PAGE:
by Eileen Kinch
On November 30, Pastor Gwen Groff concluded 24 years of ministry at Bethany Mennonite Church (Bridgewater Corners, VT). A few days later, she finished her final term on the Mosaic Conference Board. Groff served on the Board for nine years.
Groff grew up in Lancaster County, PA. Initially, she worked with Mennonite Central Committee (MCC) in several roles. After she completed her Master of Divinity degree at Lancaster (PA) Theological Seminary, she sought work as a pastor. Bethany Mennonite Church seemed like the best fit, so Groff and her family moved to Vermont. She began her pastoral role in 1999.
Groff’s favorite thing about Bethany’s worship service is that after the sermon, the rest of the congregation shares their thoughts and responses. “It does feel like the other half the message,” she said. When people talk about their connections to the sermon, “it just feels very lively.”
Bethany Mennonite Church began in 1952 as a church plant by Blooming Glen (PA) Mennonite Church. Today, Bethany, a rural congregation, has about 40 regular attenders. Some join by Zoom for health and distance reasons.
As Groff considers her two and a half decades at Bethany, she feels very good about the labyrinth that is mown into the church’s large meadow. The church holds an outdoor summer communion service there. She likes that the labyrinth encourages contemplative practice. Groff is also grateful that her congregation passed a clear affirmation of welcome for LGBTQ folks in 2020.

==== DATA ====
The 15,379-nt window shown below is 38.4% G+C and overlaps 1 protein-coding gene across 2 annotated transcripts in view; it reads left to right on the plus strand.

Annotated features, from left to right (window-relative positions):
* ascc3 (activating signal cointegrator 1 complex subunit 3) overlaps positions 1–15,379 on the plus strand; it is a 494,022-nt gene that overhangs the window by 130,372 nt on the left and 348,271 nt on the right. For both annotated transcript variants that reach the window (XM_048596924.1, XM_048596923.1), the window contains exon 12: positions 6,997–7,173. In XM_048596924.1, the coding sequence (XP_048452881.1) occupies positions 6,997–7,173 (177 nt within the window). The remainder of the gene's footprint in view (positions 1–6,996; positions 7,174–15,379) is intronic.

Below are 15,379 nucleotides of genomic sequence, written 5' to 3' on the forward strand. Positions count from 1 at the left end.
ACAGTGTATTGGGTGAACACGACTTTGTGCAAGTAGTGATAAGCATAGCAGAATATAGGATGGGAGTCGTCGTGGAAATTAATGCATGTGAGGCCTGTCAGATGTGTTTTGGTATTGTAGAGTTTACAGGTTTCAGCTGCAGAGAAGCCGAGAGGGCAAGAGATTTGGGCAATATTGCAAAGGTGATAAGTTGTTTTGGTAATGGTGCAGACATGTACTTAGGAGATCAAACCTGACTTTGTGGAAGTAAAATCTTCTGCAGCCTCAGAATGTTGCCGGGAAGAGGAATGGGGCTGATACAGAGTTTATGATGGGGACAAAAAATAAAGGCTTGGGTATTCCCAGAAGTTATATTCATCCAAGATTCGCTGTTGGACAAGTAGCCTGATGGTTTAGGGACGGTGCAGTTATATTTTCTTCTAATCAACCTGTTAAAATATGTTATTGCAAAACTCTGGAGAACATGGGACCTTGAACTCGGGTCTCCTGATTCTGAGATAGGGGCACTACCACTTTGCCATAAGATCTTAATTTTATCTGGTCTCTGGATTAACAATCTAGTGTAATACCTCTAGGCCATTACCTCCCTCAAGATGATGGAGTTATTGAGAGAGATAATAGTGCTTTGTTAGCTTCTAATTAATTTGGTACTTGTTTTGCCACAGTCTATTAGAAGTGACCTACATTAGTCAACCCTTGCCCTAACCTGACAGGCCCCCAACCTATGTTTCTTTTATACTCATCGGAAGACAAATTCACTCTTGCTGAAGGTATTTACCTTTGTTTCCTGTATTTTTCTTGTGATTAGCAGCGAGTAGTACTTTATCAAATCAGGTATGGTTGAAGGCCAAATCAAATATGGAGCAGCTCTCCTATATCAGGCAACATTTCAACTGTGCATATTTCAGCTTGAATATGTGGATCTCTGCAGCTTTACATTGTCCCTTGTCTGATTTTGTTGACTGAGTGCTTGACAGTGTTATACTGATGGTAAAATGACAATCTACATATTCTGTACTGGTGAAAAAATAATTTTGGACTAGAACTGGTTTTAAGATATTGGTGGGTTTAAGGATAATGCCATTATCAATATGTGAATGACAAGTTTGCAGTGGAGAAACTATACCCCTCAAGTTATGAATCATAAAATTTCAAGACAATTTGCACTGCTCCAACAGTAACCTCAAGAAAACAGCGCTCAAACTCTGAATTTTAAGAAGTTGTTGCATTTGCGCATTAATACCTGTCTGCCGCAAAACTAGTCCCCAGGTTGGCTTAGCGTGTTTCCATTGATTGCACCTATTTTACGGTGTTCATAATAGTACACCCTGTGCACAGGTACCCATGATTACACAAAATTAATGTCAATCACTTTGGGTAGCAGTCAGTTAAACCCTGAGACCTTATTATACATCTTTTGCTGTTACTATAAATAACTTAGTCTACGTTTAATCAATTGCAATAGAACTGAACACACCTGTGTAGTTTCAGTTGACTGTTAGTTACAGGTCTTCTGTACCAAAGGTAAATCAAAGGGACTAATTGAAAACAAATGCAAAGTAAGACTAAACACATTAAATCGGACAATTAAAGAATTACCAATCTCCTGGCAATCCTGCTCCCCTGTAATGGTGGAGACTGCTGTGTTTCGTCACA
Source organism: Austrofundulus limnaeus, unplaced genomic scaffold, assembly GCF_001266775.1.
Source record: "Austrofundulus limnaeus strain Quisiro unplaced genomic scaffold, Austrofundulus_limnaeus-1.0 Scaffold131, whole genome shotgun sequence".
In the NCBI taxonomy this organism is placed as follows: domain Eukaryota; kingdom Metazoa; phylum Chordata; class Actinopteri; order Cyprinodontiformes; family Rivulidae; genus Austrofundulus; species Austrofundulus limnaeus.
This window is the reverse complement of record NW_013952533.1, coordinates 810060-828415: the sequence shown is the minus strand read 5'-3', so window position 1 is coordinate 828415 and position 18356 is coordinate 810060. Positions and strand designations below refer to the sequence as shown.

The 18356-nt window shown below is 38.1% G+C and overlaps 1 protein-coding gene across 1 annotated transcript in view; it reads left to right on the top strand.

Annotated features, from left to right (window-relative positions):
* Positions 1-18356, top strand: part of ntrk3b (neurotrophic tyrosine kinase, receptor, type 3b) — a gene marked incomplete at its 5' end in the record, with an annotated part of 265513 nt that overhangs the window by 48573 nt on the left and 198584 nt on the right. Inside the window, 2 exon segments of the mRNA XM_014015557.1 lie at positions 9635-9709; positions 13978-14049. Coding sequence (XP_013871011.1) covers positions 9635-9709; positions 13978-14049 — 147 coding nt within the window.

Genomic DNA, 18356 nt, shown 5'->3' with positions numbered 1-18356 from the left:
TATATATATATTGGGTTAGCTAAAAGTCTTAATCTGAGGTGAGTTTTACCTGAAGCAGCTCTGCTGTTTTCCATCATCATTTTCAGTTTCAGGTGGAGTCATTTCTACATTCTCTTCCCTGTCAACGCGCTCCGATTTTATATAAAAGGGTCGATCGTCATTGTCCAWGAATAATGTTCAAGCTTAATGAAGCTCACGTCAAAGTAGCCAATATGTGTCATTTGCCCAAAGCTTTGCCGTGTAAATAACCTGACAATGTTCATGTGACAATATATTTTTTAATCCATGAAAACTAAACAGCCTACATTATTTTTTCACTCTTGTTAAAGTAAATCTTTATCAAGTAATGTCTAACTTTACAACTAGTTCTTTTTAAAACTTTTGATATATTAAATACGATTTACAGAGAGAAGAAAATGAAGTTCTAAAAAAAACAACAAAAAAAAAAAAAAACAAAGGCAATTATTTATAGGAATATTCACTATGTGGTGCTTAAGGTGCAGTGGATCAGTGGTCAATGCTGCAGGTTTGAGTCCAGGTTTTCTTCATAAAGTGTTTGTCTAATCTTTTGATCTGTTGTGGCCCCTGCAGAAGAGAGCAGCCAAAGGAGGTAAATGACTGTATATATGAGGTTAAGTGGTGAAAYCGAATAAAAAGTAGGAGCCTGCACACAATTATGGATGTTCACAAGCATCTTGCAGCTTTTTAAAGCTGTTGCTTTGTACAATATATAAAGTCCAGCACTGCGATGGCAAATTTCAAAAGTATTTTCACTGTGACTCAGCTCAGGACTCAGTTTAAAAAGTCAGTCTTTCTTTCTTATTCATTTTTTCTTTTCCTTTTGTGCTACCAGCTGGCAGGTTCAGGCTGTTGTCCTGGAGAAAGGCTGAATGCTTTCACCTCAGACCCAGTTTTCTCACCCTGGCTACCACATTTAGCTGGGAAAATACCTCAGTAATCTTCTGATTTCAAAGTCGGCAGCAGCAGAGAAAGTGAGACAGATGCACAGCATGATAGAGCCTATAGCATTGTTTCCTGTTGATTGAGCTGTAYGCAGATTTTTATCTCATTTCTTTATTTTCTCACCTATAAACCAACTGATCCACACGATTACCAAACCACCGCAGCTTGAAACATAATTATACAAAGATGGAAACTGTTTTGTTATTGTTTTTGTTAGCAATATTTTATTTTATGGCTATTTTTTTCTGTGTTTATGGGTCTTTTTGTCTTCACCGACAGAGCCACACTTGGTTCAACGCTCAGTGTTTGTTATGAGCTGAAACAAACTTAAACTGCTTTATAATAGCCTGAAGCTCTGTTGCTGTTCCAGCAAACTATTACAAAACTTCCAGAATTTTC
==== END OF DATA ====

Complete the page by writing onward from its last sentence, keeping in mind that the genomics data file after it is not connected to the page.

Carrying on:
Groff joined the Franconia Conference Board in 2015. A significant event during her tenure was the reconciliation between Franconia Conference and the Eastern District Conference — and then the process of choosing a name for the new conference. She emphasized her gratitude for Mosaic’s commitment to intercultural priorities.
“I think our challenge [as a conference] is what to do with our theological differences,” Groff reflected on her tenure as a Board member. As the Conference becomes more diverse “in terms of culture, race, geographical area,” she notices that uniformity is waning, but hopes that “unity is growing.”
For the time being, Groff is doing some interim pastoral care work. She plans to continue her studies with Shalem Institute, where she is taking courses in prayer and spiritual formation. She does not have immediate plans for what she would like to do next but recognizes that the way is sometimes made by walking, similar to the winding paths of a labyrinth.
Eileen Kinch is a writer and editor for the Mosaic communication team. She holds a Master of Divinity degree, with an emphasis in the Ministry of Writing, from Earlham School of Religion. She and her husband, Joel Nofziger, who serves as director of the Mennonite Heritage Center in Harleysville, live near Tylersport, PA. They attend Methacton Mennonite Church. Eileen is also a member of Keystone Fellowship Friends Meeting in Lancaster County.